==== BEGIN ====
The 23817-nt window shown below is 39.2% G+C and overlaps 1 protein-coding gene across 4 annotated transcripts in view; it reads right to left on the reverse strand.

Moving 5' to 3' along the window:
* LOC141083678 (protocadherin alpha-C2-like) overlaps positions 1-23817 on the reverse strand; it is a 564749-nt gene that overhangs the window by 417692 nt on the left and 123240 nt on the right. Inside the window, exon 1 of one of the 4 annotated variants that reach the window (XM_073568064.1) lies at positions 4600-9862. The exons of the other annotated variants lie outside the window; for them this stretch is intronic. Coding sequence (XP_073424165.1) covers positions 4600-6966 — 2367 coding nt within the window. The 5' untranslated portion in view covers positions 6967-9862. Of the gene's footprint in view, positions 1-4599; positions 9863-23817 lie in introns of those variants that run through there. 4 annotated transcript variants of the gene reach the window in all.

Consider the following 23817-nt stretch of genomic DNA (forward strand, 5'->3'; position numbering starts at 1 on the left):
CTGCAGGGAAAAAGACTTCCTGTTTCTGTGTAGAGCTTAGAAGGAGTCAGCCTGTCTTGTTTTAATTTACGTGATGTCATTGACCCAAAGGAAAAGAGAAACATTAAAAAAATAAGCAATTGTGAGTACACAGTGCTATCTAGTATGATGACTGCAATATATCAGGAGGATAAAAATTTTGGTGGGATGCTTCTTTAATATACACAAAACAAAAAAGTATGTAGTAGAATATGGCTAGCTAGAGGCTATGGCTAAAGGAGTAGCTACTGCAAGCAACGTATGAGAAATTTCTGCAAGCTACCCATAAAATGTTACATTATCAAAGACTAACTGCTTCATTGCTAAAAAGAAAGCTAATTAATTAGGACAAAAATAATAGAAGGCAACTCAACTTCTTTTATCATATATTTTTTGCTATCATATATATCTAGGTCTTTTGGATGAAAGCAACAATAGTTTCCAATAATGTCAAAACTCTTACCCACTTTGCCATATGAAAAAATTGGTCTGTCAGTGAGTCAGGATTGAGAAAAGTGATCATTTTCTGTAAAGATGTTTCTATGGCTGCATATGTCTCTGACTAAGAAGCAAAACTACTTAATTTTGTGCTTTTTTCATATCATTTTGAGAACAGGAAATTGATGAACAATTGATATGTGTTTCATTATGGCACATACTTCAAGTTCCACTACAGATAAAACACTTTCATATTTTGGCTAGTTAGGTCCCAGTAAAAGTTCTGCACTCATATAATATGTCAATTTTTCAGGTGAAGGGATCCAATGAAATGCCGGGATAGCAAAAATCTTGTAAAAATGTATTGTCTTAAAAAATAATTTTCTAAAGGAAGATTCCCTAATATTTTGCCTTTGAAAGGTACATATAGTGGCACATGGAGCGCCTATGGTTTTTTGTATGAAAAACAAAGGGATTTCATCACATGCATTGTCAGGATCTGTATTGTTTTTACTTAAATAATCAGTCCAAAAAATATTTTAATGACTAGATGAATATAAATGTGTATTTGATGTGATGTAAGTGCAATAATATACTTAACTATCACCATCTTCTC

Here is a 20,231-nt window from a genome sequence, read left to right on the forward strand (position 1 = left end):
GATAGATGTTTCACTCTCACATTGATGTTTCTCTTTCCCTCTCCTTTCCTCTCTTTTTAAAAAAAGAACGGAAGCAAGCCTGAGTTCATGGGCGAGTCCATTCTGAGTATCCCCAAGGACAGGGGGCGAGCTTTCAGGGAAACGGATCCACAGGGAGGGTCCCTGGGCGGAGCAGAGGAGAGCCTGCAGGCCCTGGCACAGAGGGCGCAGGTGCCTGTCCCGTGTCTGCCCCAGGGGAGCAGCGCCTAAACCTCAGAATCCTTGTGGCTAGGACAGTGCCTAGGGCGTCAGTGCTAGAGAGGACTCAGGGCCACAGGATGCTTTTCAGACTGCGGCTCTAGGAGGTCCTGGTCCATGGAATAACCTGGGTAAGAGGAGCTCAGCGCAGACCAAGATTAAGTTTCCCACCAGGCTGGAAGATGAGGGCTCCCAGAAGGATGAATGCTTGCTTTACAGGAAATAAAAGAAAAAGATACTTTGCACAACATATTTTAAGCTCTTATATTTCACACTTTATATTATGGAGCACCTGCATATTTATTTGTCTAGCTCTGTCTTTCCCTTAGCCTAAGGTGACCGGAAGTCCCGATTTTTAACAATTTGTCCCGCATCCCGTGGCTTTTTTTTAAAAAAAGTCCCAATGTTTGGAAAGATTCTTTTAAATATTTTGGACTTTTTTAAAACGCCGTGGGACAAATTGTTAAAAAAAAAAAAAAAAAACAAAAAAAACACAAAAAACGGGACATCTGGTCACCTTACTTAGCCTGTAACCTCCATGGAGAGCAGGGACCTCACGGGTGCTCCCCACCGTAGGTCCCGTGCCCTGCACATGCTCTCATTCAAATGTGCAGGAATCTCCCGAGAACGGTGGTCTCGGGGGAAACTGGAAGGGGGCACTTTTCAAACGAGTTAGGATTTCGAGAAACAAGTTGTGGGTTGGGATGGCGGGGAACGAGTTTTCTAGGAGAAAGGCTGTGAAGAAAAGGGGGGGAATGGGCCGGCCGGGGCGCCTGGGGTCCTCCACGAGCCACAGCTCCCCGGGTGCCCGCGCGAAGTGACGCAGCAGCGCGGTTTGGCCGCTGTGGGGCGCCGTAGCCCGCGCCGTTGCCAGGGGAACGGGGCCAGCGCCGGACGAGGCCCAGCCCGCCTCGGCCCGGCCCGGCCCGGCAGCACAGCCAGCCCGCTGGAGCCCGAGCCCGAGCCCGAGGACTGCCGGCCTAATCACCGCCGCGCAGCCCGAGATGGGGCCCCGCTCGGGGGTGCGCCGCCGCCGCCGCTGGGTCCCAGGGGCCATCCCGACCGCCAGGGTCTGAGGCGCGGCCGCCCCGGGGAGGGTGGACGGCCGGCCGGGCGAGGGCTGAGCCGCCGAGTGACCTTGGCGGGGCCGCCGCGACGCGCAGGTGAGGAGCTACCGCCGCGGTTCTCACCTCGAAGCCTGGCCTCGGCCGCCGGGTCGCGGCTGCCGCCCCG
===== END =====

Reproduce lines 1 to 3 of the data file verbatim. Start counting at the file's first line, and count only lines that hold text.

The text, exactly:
The 23817-nt window shown below is 39.2% G+C and overlaps 1 protein-coding gene across 4 annotated transcripts in view; it reads right to left on the reverse strand.

Moving 5' to 3' along the window:
* LOC141083678 (protocadherin alpha-C2-like) overlaps positions 1-23817 on the reverse strand; it is a 564749-nt gene that overhangs the window by 417692 nt on the left and 123240 nt on the right. Inside the window, exon 1 of one of the 4 annotated variants that reach the window (XM_073568064.1) lies at positions 4600-9862. The exons of the other annotated variants lie outside the window; for them this stretch is intronic. Coding sequence (XP_073424165.1) covers positions 4600-6966 — 2367 coding nt within the window. The 5' untranslated portion in view covers positions 6967-9862. Of the gene's footprint in view, positions 1-4599; positions 9863-23817 lie in introns of those variants that run through there. 4 annotated transcript variants of the gene reach the window in all.